Popular Google search: 'Why are gas prices so low?'

The story behind oil's plunge
The story behind oil's plunge

The dramatic crash in oil prices is a mystery to many Americans.

If you type "why are" into Google search, the top two auto-complete results are: "gas prices so low" and "oil prices falling." The next most popular forms of this question: "why are gmos bad" and "why are gas prices going up."

The uncertainty -- and rush to Google for answers -- is understandable. Even the smartest people on Wall Street didn't predict the massive supply glut that caused oil to collapse from $107 a barrel in June to just $49 today.

Gas prices tumbled for a record 123 straight days between October and January to just $2.03 a gallon on average, according to AAA. Prices at the pump have since rebounded to $2.42 a gallon, but that's still down from $3.52 around the same time last year.

google oil search

Related: $2 gas is gone -- for now

Uncertainty holding back spending? The unease that's pushing people to search for an answer on Google (GOOG) could explain why cheap gas has failed to encourage more Americans to splurge on big purchases. New numbers released Monday show consumer spending inched up just 0.1% in February from January, suggesting people continue to hoard rather than spend their gas savings.

"Perhaps people are trying to first understand the nature of this rapid fall before spending extra cash on discretionary purchases, such as at the mall or car dealer," according to a report from brokerage Convergex that highlighted the Google search results.

In other words, Americans are worried that this might be just a blip and that the cheap gas may not be here to stay.

Why the U.S. will survive the oil crash
Why the U.S. will survive the oil crash

Related: Iran nuclear deal could make oil even cheaper

Sign of a recession? The confusion over the oil prices may also be driven by worries about broader economic conditions. The last time oil was this cheap the U.S. economy was in the midst of the Great Recession. Demand was falling off a cliff.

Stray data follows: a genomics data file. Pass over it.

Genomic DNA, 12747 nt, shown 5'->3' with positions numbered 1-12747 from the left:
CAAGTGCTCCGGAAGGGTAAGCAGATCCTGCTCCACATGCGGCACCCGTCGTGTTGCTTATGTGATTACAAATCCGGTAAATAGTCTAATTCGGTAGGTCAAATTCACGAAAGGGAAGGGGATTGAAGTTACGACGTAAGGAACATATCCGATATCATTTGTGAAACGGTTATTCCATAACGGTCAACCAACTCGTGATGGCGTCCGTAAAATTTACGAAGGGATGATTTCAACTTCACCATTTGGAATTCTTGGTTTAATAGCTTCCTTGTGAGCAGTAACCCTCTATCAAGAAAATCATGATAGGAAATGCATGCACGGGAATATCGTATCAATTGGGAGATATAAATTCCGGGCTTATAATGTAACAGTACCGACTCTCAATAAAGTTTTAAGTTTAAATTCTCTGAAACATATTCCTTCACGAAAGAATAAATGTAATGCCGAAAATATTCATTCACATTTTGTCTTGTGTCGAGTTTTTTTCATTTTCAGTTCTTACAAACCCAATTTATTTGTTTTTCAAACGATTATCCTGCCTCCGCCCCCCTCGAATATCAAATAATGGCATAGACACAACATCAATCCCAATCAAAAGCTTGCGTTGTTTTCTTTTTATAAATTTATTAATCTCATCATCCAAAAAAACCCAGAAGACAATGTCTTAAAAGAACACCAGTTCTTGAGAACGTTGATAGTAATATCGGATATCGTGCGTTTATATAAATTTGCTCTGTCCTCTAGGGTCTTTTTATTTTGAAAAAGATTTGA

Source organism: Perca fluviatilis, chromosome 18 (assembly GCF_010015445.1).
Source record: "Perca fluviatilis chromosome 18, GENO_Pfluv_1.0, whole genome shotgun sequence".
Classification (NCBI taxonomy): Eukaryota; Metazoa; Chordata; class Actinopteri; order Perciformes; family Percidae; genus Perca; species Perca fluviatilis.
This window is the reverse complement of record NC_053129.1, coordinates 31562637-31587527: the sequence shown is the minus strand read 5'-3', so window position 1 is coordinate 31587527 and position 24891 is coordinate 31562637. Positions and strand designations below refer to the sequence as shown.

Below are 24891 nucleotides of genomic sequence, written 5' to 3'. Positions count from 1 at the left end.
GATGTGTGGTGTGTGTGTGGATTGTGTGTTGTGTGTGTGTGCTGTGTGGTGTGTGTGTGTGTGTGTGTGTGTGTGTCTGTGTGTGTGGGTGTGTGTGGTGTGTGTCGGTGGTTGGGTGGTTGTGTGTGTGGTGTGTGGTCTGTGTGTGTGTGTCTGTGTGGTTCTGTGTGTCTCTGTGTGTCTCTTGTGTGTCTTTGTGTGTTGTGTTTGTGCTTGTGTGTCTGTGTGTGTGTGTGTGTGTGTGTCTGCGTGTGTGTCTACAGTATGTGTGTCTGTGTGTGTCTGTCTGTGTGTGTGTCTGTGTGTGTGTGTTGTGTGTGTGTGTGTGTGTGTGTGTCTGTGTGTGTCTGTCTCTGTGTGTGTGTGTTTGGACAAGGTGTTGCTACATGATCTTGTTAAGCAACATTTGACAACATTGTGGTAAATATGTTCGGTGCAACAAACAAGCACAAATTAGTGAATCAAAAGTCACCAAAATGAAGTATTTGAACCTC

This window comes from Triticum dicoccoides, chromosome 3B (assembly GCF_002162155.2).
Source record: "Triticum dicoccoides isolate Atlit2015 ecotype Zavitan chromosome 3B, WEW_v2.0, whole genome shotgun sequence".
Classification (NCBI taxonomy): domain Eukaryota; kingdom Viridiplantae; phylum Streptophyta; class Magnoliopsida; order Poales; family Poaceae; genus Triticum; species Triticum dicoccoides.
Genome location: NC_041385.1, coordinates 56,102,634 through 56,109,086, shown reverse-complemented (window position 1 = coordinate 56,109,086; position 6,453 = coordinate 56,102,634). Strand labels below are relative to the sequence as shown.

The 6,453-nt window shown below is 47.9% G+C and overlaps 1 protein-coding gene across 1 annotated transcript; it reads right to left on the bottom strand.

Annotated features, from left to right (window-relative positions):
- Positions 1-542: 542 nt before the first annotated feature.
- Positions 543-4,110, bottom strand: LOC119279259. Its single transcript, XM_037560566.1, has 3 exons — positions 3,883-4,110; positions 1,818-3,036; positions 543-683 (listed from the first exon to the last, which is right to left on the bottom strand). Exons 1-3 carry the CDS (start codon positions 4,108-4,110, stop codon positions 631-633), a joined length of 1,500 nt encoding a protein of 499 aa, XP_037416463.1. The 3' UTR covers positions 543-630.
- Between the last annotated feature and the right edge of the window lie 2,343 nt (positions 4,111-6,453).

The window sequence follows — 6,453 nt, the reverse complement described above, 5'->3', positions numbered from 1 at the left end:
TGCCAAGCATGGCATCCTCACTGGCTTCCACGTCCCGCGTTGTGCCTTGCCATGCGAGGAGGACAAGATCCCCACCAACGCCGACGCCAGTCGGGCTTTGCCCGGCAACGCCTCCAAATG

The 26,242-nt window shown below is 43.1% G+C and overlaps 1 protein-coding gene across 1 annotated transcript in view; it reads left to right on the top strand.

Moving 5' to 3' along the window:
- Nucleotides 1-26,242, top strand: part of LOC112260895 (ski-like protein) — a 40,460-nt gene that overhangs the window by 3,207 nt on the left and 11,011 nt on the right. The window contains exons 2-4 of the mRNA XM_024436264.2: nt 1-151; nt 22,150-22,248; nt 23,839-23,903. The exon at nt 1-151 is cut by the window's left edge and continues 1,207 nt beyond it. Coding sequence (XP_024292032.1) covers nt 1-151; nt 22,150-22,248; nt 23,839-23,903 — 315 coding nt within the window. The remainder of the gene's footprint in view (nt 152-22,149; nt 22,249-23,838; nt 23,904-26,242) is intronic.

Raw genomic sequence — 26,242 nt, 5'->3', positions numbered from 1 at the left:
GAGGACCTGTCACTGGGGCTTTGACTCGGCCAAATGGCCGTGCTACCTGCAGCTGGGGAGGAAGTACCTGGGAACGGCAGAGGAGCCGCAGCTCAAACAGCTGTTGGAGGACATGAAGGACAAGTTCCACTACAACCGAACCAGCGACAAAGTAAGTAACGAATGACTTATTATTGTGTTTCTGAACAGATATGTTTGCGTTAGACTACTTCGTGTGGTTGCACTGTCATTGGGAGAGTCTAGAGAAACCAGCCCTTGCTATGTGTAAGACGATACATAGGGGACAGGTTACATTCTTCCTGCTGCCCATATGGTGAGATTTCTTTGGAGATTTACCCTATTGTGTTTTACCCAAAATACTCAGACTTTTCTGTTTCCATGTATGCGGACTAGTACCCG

Many people were understandably concerned that the recent plunge in oil prices was a sign of another economic crisis.

Yet that does not appear to be the case. While the economy has recently begun to show some cracks, it's in far better shape than the scary days of 2008 and 2009.

Related: Why OPEC can't kill the U.S. oil boom

Supply, not demand driven: Demand is sluggish, but the real driver of the energy selloff has been swelling supplies. There's simply more oil than the world needs.

North American oil production has skyrocketed in recent years, led by the U.S. shale oil boom. Canada is also pumping out tons of oil.

Interactive: World's top oil producers

Rather than cut back on output to balance the market, OPEC -- led by Saudi Arabia -- has put its foot down and kept production steady. The cartel's strategy appears aimed at maintaining market share by squeezing high-cost producers like U.S. shale and Canadian oil sands producers.

As OPEC and the West continue to flood the market with oil, consumers could get another break at the pump from an unlikely source: Iran. If the West and Iran reach a nuclear deal, it could pave the way for Tehran to start selling lots more oil on the open market. That's definitely not going to erase that supply glut.

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